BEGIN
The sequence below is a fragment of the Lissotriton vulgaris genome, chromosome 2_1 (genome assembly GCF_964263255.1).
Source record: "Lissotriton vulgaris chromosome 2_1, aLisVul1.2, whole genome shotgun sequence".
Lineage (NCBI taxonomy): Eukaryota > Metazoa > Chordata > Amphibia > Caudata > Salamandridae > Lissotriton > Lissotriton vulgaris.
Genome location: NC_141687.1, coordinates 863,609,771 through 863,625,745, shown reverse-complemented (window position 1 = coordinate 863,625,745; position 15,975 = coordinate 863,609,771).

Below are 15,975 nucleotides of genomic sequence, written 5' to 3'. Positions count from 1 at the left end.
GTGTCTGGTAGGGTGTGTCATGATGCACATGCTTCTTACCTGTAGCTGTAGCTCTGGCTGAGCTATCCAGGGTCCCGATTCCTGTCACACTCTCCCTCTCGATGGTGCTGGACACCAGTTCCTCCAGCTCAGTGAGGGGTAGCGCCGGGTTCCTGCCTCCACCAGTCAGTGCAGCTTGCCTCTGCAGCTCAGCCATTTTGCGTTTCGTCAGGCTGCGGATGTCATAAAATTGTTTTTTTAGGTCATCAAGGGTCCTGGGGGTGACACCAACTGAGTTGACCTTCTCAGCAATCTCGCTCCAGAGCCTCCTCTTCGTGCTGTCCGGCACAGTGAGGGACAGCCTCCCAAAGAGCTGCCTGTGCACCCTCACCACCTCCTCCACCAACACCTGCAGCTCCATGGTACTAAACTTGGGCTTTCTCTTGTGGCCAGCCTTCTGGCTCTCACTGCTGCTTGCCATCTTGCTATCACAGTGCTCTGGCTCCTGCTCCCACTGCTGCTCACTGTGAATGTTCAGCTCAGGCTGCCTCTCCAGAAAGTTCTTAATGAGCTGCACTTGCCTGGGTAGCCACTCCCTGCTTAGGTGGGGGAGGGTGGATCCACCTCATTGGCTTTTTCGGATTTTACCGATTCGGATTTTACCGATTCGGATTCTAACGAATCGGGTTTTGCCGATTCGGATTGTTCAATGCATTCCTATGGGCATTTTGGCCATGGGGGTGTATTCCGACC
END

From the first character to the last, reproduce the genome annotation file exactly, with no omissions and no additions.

The sequence below is a fragment of the Lissotriton vulgaris genome, chromosome 2_1 (genome assembly GCF_964263255.1).
Source record: "Lissotriton vulgaris chromosome 2_1, aLisVul1.2, whole genome shotgun sequence".
Lineage (NCBI taxonomy): Eukaryota > Metazoa > Chordata > Amphibia > Caudata > Salamandridae > Lissotriton > Lissotriton vulgaris.
Genome location: NC_141687.1, coordinates 863,609,771 through 863,625,745, shown reverse-complemented (window position 1 = coordinate 863,625,745; position 15,975 = coordinate 863,609,771).

Below are 15,975 nucleotides of genomic sequence, written 5' to 3'. Positions count from 1 at the left end.
GTGTCTGGTAGGGTGTGTCATGATGCACATGCTTCTTACCTGTAGCTGTAGCTCTGGCTGAGCTATCCAGGGTCCCGATTCCTGTCACACTCTCCCTCTCGATGGTGCTGGACACCAGTTCCTCCAGCTCAGTGAGGGGTAGCGCCGGGTTCCTGCCTCCACCAGTCAGTGCAGCTTGCCTCTGCAGCTCAGCCATTTTGCGTTTCGTCAGGCTGCGGATGTCATAAAATTGTTTTTTTAGGTCATCAAGGGTCCTGGGGGTGACACCAACTGAGTTGACCTTCTCAGCAATCTCGCTCCAGAGCCTCCTCTTCGTGCTGTCCGGCACAGTGAGGGACAGCCTCCCAAAGAGCTGCCTGTGCACCCTCACCACCTCCTCCACCAACACCTGCAGCTCCATGGTACTAAACTTGGGCTTTCTCTTGTGGCCAGCCTTCTGGCTCTCACTGCTGCTTGCCATCTTGCTATCACAGTGCTCTGGCTCCTGCTCCCACTGCTGCTCACTGTGAATGTTCAGCTCAGGCTGCCTCTCCAGAAAGTTCTTAATGAGCTGCACTTGCCTGGGTAGCCACTCCCTGCTTAGGTGGGGGAGGGTGGATCCACCTCATTGGCTTTTTCGGATTTTACCGATTCGGATTTTACCGATTCGGATTCTAACGAATCGGGTTTTGCCGATTCGGATTGTTCAATGCATTCCTATGGGCATTTTGGCCATGGGGGTGTATTCCGACC